Although advances in the social and medical sciences have contributed to Americans living longer, healthier lives, achieving health equality continues to be a seemingly insurmountable task due to social, economic, and environmental disparities. Health disparities impact individuals and groups throughout the US, and some of the most dramatic disparities are found within racial/ethnic minority communities. The purpose of this study was to better understand the health of minority youth living in a Southern state near the US-Mexico border. Specifically, we sought to describe their health literacy (HL) and health-related quality of life (HRQOL), and identify how those concepts may be interrelated.
We collaborated with three after-school programs to recruit high-school-aged youth living within 150 miles of the US-Mexico border. Students who returned signed forms were asked by members of the research team to review study procedures, provide assent, and complete a survey on basic demographic and health information. Once a participant had completed their survey, they were taken to a private area and were administered two HL assessments by a trained member of the research team. The option to use Spanish language materials was offered to participants. A final sample of 102 youth ages 14-19 participated (female = 56%; M age = 15.89; SD = 1.54).
The largest racial/ethnic group in our study was Mexican American youth, comprising 48% of our sample, with Black American youth next at 20%. It is worth noting that 12% of our sample identified as multi-racial, and 14% did not report their race/ethnicity, possibly due to the delicate nature of race along the US-Mexico border. The HL assessment showed that 30% participants were highly likely to have limited HL, and 76% were either highly likely or had the possibility of limited HL. A high percentage of youth were found to be at-risk of poor HRQOL. More than one-third (34%) of youth were deemed at-risk based on their total score, with 21% in the at-risk range within the physical sub-category. Over half of participants (52%) scored in the at-risk category within the psychosocial domain.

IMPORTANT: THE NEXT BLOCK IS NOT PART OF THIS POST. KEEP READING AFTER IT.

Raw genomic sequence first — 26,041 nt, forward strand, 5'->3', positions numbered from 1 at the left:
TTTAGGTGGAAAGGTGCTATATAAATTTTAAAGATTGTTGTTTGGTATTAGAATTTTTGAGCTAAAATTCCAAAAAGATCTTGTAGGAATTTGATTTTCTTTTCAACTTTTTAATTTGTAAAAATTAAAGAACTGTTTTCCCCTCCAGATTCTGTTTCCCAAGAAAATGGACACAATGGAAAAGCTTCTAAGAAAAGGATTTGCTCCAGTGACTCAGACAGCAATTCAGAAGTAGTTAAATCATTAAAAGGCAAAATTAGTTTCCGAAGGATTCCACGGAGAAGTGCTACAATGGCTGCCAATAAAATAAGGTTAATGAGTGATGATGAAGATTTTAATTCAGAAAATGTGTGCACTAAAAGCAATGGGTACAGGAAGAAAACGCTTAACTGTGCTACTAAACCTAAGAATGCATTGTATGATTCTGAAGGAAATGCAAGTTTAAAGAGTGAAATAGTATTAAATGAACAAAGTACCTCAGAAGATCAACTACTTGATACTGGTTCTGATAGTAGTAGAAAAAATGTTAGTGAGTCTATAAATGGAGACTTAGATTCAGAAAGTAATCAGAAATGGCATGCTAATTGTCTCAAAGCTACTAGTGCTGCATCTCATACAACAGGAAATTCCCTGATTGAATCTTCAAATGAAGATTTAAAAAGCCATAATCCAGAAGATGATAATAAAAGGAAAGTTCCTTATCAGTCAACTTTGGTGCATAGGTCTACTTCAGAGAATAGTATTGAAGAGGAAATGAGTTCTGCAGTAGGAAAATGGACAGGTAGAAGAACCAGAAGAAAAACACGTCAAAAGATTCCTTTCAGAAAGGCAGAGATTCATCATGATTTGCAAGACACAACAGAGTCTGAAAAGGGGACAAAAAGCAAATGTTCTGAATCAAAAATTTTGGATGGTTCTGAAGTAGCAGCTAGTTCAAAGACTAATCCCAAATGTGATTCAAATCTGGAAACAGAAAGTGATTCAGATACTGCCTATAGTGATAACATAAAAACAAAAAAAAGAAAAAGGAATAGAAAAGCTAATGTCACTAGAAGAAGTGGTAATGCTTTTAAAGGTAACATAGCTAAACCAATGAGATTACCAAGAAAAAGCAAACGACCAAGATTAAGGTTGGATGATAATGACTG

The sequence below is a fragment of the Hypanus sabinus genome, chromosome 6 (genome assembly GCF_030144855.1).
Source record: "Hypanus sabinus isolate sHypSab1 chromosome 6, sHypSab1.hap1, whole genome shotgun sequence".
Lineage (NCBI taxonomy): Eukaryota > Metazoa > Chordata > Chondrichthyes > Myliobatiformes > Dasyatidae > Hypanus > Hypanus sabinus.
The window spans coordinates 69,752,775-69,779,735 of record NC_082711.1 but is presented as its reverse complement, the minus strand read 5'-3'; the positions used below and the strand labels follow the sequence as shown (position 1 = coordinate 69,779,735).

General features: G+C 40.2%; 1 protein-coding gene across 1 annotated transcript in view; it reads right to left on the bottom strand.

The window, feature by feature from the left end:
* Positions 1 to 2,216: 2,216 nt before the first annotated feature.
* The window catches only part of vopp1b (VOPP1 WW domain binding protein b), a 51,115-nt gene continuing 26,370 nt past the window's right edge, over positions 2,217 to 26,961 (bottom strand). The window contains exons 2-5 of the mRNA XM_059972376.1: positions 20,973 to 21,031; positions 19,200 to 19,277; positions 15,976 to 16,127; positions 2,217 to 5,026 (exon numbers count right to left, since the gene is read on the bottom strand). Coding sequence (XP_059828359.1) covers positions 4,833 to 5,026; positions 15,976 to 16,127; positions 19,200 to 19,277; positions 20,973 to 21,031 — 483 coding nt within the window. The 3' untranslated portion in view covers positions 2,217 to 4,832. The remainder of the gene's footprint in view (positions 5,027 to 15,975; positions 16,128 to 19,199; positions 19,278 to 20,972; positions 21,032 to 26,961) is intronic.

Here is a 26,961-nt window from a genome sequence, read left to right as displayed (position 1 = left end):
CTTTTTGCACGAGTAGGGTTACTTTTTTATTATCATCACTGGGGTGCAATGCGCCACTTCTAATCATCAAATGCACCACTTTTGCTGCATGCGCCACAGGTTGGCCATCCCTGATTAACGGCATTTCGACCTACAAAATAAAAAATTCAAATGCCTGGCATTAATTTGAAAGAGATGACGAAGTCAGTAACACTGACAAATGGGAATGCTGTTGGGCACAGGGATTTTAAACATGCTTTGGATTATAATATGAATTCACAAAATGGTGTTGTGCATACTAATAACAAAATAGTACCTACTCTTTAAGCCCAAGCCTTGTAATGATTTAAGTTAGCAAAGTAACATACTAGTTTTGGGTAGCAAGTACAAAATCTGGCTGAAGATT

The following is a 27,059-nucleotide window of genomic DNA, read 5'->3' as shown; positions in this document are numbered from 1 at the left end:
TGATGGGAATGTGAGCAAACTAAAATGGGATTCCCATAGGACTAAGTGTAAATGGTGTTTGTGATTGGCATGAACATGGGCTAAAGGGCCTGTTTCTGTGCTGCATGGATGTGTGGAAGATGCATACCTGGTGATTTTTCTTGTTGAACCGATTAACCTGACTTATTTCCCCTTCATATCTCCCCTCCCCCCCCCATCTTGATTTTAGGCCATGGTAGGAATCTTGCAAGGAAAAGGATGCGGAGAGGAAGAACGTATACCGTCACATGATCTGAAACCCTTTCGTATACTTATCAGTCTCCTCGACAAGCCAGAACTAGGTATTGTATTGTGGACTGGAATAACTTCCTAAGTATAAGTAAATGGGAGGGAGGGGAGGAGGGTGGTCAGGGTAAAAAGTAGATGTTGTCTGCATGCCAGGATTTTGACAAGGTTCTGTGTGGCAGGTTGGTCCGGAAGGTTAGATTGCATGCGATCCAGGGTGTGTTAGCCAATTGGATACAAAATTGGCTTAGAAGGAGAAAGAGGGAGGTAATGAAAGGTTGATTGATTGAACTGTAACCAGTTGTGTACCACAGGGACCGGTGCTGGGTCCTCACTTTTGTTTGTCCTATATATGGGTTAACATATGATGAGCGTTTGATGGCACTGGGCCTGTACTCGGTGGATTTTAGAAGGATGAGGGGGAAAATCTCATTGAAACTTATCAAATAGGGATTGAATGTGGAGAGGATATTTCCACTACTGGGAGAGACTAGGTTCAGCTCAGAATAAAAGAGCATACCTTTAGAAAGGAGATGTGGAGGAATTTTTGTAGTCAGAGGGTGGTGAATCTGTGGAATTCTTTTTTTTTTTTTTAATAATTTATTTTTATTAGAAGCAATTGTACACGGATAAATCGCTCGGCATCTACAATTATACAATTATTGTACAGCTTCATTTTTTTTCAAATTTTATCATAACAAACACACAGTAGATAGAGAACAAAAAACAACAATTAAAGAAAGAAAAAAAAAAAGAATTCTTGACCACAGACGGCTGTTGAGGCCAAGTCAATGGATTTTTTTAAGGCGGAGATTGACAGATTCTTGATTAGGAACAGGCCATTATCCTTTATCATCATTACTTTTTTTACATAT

Conclusions and Implications:
Regrettably, these findings are consistent with many other studies suggesting that racial/ethnic minorities continue to suffer some of the greatest health disparities, and that communities near the US-Mexico border experience heightened risk for health-related problems. Schools near the US-Mexico border should be aware of the health challenges facing their students, and may consider including practical, culturally competent health education into their curriculum. For example, schools might include information on obtaining health insurance, seeking preventative care, or cooking healthy meals on a budget. These curricular suggestions are consistent with recent legislation (i.e., the Every Student Succeeds Act of 2015), which tracks health outcomes and attempts to view adolescents’ lives more holistically in school settings. In conjunction with education providers, creating or expanding outreach health services via additional support and funding from local, state, or federal reserves may be necessary.